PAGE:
Photo: Tracey Prediger
Bills aimed at bringing more affordable housing onto the market by repealing strata bylaws are coming under fire.
Bill 44 was introduced by Premier David Eby earlier this week as a response to the provincial housing crisis and would see condominiums across the province lift self-imposed rent restrictions.
Rules restricting 55-plus and short-term rentals will stand alone if they are already in a layer’s bylaws.
Tony Gioventu, executive director of the Condominium Home Owners Association, says CHOA just sent a letter to MLAs outlining why the association thinks it’s a bad idea.
“CHOA urges the Legislature to understand the potential ramifications of this decision, as it will affect a significant constituency who for nearly 60 years have bought into strata communities with confidence that their property use would have permitted control over ownership and limited rental,” he says.
The organization believes that the proposed legislation will do nothing to improve the availability of rental properties.
CHOA writes: “The largest loss of rental units identified in the past 10 years is attributed to short-term housing.” But tiers that allow short-term rentals like Airbnb and VRBO already don’t have rental restrictions and won’t free up homes.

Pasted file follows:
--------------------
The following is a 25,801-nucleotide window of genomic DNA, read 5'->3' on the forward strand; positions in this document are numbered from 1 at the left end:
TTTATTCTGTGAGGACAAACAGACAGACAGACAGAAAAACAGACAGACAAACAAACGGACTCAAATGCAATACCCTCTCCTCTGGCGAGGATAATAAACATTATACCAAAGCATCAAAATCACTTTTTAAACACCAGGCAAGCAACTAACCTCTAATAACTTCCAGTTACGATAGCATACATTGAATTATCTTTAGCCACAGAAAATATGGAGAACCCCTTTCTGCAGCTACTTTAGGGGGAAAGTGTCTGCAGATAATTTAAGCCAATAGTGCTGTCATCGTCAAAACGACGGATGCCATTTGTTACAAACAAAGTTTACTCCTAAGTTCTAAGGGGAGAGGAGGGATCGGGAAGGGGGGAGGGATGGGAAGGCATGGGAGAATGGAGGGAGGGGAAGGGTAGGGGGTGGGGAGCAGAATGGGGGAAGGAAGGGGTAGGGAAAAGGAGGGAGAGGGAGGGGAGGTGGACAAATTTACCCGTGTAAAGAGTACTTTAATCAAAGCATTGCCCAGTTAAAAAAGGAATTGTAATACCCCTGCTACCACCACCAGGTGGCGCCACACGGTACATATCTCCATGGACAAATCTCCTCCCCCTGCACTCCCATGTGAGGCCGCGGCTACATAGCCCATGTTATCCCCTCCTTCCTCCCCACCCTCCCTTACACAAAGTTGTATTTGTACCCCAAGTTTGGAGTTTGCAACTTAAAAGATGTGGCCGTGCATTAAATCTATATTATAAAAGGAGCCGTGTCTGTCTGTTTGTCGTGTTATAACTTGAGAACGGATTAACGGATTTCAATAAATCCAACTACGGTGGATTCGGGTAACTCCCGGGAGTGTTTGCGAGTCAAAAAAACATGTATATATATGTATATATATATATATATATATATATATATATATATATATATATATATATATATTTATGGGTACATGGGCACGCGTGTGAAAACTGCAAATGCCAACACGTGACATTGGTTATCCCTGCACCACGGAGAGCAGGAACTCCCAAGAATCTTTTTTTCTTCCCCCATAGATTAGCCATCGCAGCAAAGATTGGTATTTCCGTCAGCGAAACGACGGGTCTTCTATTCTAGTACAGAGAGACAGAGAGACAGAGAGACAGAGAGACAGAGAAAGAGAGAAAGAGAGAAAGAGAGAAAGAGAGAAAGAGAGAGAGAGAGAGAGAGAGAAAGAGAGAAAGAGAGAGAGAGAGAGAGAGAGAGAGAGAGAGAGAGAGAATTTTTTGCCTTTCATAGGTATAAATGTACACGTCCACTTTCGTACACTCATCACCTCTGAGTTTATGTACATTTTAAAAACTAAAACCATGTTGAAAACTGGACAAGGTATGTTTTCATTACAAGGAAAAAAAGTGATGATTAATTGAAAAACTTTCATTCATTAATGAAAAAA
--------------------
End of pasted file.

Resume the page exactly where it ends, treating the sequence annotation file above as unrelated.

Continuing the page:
Michelle Johnson, a property manager at Re/Max Commercial, says there is definitely a shortage of rentals on the market. “The market is tight, very tight. You put up an ad and if it’s affordable and it’s priced right, you get 100 responses.”
Gene Sarmaga, board chairman for Mandalay in Vernon, says “we will be watching this legislation closely because it has the potential to profoundly change our complex.”
Mandalay’s current bylaws prohibit any rental after two years of purchase in the strata.
CHOA members also take exception to the use of the word ‘affordable’.
“Strata properties are not affordable housing. Once strata charges, taxes, insurance and long-term renewals are calculated, landlords are not in a financial position to provide rental housing in affordable communities,” they state.
The legislation is currently undergoing first reading and, if passed, could become law in early 2023.
Eby has also announced that he will appoint a ministry dedicated to housing when he chooses his cabinet in early December.